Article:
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“Mother” in the Reformation

I noted after reading Cheryl Exum’s work on Deborah that the Old Testament’s conception of motherhood is broader than family or biological ties. Though the Reformation elevated and celebrated biological motherhood, there were some women who claimed a larger title of mother. Katharina Schütz Zell (KSZ) was one such woman and she even saw it as an office of the church! 

KSZ dedicated herself to God’s service when she was 10 years old and converted to Lutheranism when she was 23. She saw herself as set apart as a church mother “a nurturer of the pulpit and school.” She had a particular concern for the ordinary woman and her involvement in the life of the church, becoming a Protestant reformer in her own right.

KSZ married one of the leading Protestant pastors in Strasbourg, a prominent Protestant leader, Matthias Zell. Since she was so devout, many people expected her not to marry and she herself had thought to support herself with a tapestry weaving business. At a time when clergy marriage was controversial, the Zells’ marriage took the brunt of the criticism and they were forced to defend themselves.

In some ways, KSZ’s marriage looks fairly typically Protestant. She spoke of herself as Matthias’ ‘helper’ and much of her work was in hospitality and caring for the poor, sick and refugee. She was a woman of enormous empathy. Some have wondered whether her care for others was a compensation for her own empty nest. Others have observed that she fits rather neatly into the biblical office of ‘deacon’. Indeed, she never explicitly identified herself as a teacher or pastor and her compassionate work fits with perceived womanly attributes.

However, KSZ believed that her care for the laity could not be confined to caring for their physical needs. She believed that they needed education and empowerment that only the gospel could bring and saw her work as a female pamphlet writer as the most far-reaching and long lasting ‘care’ of her people. She published sermons, hymns and biblical treatises as well as ‘private’ letters about specific situations. Just as Katie von Bora had oversight of her children’s spiritual nourishment, so KSZ felt that she had responsibility for the development of the laity of Strasbourg.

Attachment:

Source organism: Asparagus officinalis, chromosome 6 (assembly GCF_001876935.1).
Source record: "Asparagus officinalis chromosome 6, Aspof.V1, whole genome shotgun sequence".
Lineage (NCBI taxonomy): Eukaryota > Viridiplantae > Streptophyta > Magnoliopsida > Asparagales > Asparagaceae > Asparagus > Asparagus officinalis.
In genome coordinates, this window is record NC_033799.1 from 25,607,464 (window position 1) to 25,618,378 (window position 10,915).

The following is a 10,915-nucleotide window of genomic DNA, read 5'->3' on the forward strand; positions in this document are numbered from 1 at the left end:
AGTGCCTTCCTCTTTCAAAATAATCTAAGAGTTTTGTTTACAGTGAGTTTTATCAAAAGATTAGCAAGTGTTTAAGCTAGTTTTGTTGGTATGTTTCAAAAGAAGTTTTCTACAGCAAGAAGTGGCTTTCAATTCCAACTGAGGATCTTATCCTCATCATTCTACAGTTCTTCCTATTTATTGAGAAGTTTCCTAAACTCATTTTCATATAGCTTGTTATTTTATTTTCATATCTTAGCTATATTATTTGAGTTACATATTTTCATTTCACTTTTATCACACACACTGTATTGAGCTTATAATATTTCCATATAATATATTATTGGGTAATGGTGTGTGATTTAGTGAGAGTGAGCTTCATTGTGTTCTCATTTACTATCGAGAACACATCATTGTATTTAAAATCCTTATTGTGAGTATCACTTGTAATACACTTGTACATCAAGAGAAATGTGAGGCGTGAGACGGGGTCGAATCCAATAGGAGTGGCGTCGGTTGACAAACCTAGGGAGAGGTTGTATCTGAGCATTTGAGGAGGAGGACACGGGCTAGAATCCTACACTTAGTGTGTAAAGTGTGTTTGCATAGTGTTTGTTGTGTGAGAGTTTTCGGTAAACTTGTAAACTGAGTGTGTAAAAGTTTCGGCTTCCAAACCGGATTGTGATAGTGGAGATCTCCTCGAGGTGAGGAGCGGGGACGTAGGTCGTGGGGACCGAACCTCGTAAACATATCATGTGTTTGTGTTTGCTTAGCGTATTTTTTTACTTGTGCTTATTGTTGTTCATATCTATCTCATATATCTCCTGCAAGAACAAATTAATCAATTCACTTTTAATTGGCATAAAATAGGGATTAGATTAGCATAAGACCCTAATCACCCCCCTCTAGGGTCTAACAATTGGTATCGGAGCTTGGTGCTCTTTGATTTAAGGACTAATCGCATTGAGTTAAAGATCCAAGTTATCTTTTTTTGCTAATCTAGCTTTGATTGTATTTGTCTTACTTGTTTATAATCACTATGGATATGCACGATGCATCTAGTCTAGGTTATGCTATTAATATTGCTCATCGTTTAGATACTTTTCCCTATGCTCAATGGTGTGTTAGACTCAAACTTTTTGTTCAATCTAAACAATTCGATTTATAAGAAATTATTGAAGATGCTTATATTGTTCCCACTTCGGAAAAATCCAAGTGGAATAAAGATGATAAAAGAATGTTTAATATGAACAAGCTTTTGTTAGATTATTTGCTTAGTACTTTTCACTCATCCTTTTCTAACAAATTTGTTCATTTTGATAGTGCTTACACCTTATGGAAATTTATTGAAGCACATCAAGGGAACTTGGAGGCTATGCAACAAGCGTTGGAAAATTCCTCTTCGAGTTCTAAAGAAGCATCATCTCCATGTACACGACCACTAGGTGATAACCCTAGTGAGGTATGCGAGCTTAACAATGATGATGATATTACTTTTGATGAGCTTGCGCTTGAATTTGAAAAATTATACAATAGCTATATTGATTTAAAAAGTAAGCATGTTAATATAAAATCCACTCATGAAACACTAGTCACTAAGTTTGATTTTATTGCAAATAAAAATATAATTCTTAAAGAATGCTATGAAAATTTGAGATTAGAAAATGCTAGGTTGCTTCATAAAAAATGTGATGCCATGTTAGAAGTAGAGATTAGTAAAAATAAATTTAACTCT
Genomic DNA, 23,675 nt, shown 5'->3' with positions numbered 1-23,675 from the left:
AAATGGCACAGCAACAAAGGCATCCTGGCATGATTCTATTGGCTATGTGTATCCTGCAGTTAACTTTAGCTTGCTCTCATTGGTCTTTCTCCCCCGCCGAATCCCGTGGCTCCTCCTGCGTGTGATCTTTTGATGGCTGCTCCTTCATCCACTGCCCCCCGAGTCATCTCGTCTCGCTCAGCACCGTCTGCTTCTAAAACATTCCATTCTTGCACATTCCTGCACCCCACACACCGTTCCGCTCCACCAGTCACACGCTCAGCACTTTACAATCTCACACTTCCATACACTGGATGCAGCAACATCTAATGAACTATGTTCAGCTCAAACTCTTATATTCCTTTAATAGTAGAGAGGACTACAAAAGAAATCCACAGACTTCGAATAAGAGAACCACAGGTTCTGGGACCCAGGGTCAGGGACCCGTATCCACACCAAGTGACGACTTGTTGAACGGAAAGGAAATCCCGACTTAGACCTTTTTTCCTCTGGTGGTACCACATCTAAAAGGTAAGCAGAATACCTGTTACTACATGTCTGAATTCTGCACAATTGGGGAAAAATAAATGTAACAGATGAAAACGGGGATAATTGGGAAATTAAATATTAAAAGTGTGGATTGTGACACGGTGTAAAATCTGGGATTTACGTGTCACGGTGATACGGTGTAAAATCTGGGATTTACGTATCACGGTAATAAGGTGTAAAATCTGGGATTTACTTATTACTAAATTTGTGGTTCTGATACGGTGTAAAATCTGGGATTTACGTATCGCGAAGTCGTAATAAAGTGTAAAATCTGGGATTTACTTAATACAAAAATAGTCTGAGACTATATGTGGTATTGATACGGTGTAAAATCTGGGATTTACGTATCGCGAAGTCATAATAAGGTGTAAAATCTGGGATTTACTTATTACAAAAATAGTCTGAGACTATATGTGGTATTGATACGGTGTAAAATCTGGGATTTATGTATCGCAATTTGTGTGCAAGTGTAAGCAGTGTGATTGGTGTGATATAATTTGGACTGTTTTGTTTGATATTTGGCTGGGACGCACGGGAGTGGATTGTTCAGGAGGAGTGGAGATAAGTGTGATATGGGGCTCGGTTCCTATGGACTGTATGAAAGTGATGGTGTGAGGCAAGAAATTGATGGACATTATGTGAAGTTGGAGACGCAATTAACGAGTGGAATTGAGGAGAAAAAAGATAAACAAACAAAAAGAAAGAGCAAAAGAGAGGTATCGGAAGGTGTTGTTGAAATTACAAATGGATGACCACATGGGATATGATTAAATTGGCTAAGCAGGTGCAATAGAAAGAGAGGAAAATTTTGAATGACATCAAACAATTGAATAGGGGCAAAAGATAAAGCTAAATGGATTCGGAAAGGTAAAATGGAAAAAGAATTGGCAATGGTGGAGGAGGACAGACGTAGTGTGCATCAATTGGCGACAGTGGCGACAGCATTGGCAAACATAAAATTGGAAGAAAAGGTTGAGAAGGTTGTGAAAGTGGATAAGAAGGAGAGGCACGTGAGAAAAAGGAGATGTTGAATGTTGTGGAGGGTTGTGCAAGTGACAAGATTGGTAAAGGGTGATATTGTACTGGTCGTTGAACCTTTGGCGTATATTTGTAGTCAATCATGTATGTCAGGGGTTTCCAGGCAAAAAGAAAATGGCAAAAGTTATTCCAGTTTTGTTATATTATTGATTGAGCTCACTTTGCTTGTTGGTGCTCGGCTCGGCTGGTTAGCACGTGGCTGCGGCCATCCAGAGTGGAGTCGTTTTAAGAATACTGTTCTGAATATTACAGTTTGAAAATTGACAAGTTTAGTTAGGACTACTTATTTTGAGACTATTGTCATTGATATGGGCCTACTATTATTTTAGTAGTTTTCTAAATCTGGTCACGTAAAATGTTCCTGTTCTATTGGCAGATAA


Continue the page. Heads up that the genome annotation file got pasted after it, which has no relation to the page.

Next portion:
KSZ was well respected by other reformers as well. It was partly at her urging that Luther married. Kaspar Hedio asked for her to pray with him on his deathbed. While some were threatened or irritated by her strength and determination, those who benefited from her ministry respected and loved her. Her most significant theological contribution is her exposition on the Psalms which she wrote when seeking comfort after the death of her children.

KSZ for women in ministry

One thing that attracted me to KSZ is her uniquely feminine concept of ministry. She wasn’t attempting to be like the men. Certainly she interacted with them as equals, even writing to Luther to critique his sermon on Psalm 110 and admonishing others on their lack of unity. However, she didn’t grasp for a position within their church structures. Rather, she created a new office for herself, an office that only a woman could occupy, convinced that this was God’s calling for her and supported, defended and celebrated by her husband.

Another intriguing thing about her is that, though the space she created for herself expanded Protestant notions of motherhood, it was still about motherhood. She could have accessed the convent language of being married to God and celibacy providing a life’s calling but she didn’t. She chose to marry and her role as mother partly comes because she’s married to a reformer. Additionally, she uses the womanly language of compassion, care and nurture. Though she saw herself as unique because of her gifting, calling and lack of children, she still felt that she could carve out a place and a role for herself within the Protestant landscape.

Categories: History Woman Written by Tamie

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Tamie Davis

Tamie Davis is an Aussie living in Tanzania, writing at meetjesusatuni.com.

1 reply

  1. As ever – a helpful window into an aspect of the Reformation (and of ministry in general) that many of us would not have peered into without your assistance. Thank you for sharing this fascinating glimpse.

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